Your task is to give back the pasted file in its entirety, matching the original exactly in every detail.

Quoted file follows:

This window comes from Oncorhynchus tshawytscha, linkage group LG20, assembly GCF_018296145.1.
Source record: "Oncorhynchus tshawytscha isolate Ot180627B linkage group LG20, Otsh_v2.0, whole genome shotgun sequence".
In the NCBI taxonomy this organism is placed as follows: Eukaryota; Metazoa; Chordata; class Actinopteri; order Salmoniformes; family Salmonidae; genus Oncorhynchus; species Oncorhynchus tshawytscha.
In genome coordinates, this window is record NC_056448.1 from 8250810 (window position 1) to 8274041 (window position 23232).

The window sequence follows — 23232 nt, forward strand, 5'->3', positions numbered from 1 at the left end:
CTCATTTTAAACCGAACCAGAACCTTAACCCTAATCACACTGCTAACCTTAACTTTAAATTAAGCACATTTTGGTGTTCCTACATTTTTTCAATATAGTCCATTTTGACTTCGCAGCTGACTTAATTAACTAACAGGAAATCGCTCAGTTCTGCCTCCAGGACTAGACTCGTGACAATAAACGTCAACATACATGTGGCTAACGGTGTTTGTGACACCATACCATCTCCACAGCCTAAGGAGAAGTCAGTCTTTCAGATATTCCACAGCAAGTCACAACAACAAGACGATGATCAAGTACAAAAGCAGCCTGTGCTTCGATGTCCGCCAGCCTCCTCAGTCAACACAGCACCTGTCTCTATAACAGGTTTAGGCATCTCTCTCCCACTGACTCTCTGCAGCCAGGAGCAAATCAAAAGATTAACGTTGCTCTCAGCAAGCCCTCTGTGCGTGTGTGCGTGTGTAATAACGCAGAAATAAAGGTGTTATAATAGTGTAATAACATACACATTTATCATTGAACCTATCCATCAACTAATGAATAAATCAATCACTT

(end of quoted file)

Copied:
This window comes from Oncorhynchus tshawytscha, linkage group LG20, assembly GCF_018296145.1.
Source record: "Oncorhynchus tshawytscha isolate Ot180627B linkage group LG20, Otsh_v2.0, whole genome shotgun sequence".
In the NCBI taxonomy this organism is placed as follows: Eukaryota; Metazoa; Chordata; class Actinopteri; order Salmoniformes; family Salmonidae; genus Oncorhynchus; species Oncorhynchus tshawytscha.
In genome coordinates, this window is record NC_056448.1 from 8250810 (window position 1) to 8274041 (window position 23232).

The window sequence follows — 23232 nt, forward strand, 5'->3', positions numbered from 1 at the left end:
CTCATTTTAAACCGAACCAGAACCTTAACCCTAATCACACTGCTAACCTTAACTTTAAATTAAGCACATTTTGGTGTTCCTACATTTTTTCAATATAGTCCATTTTGACTTCGCAGCTGACTTAATTAACTAACAGGAAATCGCTCAGTTCTGCCTCCAGGACTAGACTCGTGACAATAAACGTCAACATACATGTGGCTAACGGTGTTTGTGACACCATACCATCTCCACAGCCTAAGGAGAAGTCAGTCTTTCAGATATTCCACAGCAAGTCACAACAACAAGACGATGATCAAGTACAAAAGCAGCCTGTGCTTCGATGTCCGCCAGCCTCCTCAGTCAACACAGCACCTGTCTCTATAACAGGTTTAGGCATCTCTCTCCCACTGACTCTCTGCAGCCAGGAGCAAATCAAAAGATTAACGTTGCTCTCAGCAAGCCCTCTGTGCGTGTGTGCGTGTGTAATAACGCAGAAATAAAGGTGTTATAATAGTGTAATAACATACACATTTATCATTGAACCTATCCATCAACTAATGAATAAATCAATCACTT